|For alcohol beverages, "Proof" is |
2X percent. 'Hard liquor' products
tend to be 80 to 100 proof, labeled as
such, whereas wine and beer are labeled
percent alcohol content.
Wednesday, July 22, 2020
“Correlation does not imply causation.” Simply put, for two variables if both change, one cannot simply conclude that there is a cause-and-effect relationship between the two. Back in the late 1980s, alcohol, and more specifically, red wine, got a health claims boost from the “French Paradox,” an observation that the French, while known for consuming a butter- and cheese-containing diet high in saturated fats, had a lower than expected incidence of heart disease. This branched into two sets of putative health claims: A) That moderate consumption of alcohol was healthier than not drinking any; and B) that chemicals in red wine had a health benefit separate from the alcohol content.
The observation about alcohol in any form, i.e., wine, beer, spirits, got support from what is described as a “J-shaped curve”, meaning that the relationship between alcohol and cardiovascular or all-cause mortality was not a straight line – with more drinking linked to more deaths – but rather a curved line the lowest risk at a modest alcohol intake, higher risk at zero alcohol intake, and ever-increasingly higher risk at higher and higher intakes (visually, the line resembles an aslant letter “J”). The “sweet spot” (lowest risk) looked to be around one-half to one drink per day.
Red wine contains proanthocyanidins, large molecules that contribute to the astringency of wine. Red wine also contains resveratrol, a small molecule upon which huge health claims were heaped. All sorts of health claims were made for resveratrol dietary supplements, even though the ingredient in question was being extracted from Japanese knotweed rather than grapes. Whilst positive results were demonstrated in animal models, in the end, human trials showed no benefits for lifespan, anti-cancer, anti-dementia, and so on. There was a lot of hullabaloo about resveratrol-like compounds as drugs, but that petered out. The proanthocyanidin story was latched onto by proponents of other natural sources of these compounds, leading to some positive-finding research and a lot of market hype for dark chocolate, blueberries, purple grape juice, and so on. Research on this is still a work-in-progress. Newest thinking is that while proanthocyanidins have antioxidant activity, this is not the mechanism of action.
Back to alcohol. Clearly, there are non-benign consequences of excessive drinking, defined both as a high average per week and occasions of binge drinking, the latter defined as five or more drinks for men and for or more for women. The Centers for Disease Control and Prevention (CDC) estimates that alcohol consumption accounts for approximately 100,000 deaths annually in the United States. That includes motor vehicle fatalities, drownings, suicides and homicides, liver cirrhosis and at least seven types of cancer. Excessive drinking also contributes to non-fatal negative consequences (injuries, arrests, home violence…). As to the alcohol “J-shaped curve,” it turns out that in many cultures, when compared to not drinking at all, modest amounts of alcohol consumption tends to be associated with many risk-lowering behaviors, such as less absence of obesity, more exercise, better diet and being non-users of tobacco. Non-drinkers can also have mental and physical illnesses that led them to never starting to drink in the first place, or else are non-drinkers now because of past illness. Either way, their non-drinking could contribute to the higher incidence of disease and death of non-drinkers that had nothing to do with any purported benefits of modest drinking.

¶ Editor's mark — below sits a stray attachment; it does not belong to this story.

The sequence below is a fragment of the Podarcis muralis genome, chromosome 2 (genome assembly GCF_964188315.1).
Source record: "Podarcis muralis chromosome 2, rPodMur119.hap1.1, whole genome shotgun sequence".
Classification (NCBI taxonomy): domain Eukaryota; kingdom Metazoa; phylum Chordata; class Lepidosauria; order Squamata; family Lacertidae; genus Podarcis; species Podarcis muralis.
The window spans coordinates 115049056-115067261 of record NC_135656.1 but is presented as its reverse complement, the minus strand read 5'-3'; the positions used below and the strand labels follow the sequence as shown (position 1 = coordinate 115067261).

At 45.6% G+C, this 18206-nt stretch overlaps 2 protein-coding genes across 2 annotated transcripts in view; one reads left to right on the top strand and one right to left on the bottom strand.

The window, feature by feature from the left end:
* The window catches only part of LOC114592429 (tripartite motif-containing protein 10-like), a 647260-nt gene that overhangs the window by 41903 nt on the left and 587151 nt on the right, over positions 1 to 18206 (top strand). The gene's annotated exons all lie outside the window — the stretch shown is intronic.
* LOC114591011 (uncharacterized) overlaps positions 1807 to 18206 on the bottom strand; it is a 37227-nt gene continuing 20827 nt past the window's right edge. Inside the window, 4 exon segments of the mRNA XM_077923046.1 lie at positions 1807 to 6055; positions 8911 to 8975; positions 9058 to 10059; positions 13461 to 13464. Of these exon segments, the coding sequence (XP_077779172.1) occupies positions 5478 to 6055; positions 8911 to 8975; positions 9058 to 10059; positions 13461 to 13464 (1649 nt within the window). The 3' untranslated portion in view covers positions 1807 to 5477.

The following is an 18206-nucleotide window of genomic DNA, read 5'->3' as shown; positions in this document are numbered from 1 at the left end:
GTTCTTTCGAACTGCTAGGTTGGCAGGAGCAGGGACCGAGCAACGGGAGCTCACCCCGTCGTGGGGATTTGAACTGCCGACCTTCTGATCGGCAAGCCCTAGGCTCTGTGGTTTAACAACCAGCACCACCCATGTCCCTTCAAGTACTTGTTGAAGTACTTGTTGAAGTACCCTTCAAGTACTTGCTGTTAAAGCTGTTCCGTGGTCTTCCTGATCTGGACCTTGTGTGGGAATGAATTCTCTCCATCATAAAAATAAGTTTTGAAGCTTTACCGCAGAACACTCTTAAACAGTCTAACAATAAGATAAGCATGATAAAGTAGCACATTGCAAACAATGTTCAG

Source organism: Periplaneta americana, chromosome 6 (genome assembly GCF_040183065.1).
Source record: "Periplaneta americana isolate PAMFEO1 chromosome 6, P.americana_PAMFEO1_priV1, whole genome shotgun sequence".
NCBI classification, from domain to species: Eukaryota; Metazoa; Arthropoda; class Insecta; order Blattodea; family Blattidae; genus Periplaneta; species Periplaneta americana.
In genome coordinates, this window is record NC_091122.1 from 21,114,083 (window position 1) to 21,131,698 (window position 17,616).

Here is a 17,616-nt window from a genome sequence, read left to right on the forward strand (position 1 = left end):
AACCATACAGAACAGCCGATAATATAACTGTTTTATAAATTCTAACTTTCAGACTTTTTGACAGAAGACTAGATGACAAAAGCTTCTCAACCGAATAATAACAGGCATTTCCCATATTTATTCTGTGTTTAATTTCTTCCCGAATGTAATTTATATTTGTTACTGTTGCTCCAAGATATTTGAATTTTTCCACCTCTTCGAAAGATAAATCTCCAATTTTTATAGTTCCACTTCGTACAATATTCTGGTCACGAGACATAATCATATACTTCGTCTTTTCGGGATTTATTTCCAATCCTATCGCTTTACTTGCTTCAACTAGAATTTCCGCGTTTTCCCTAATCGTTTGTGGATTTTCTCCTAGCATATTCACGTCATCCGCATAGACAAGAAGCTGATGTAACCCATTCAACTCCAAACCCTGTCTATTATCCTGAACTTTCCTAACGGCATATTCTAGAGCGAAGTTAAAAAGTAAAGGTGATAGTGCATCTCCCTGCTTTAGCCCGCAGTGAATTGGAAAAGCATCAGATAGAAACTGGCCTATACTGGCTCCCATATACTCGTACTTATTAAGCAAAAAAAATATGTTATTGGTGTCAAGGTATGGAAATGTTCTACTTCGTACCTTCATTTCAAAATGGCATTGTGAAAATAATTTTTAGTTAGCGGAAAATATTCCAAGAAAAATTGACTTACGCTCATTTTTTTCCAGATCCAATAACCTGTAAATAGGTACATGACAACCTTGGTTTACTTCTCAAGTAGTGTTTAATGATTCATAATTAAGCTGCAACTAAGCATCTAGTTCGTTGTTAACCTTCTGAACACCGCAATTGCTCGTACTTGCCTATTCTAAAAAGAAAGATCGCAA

All this leads up to the fact that the Dietary Guidelines for Americans, a document that is updated every five years, is about to revise downward the definition of moderate consumption of alcohol. Below, a summary of the proposed guidelines for consumption of alcohol-containing beverages. It remains to be seen whether lobbying by the alcoholic beverages industry will lead to a restoration of the current definition of moderation – for men – as up to two drinks per day, of if this downward revision will stick. Draft wording: A) Do not begin to drink alcohol or purposefully continue to drink because you think it will make you healthier; b) If you drink alcohol, at all levels of consumption, drinking less is generally better for health than drinking more; and C) For those who drink alcohol, recommended limits are up to one drink per day for both women and men.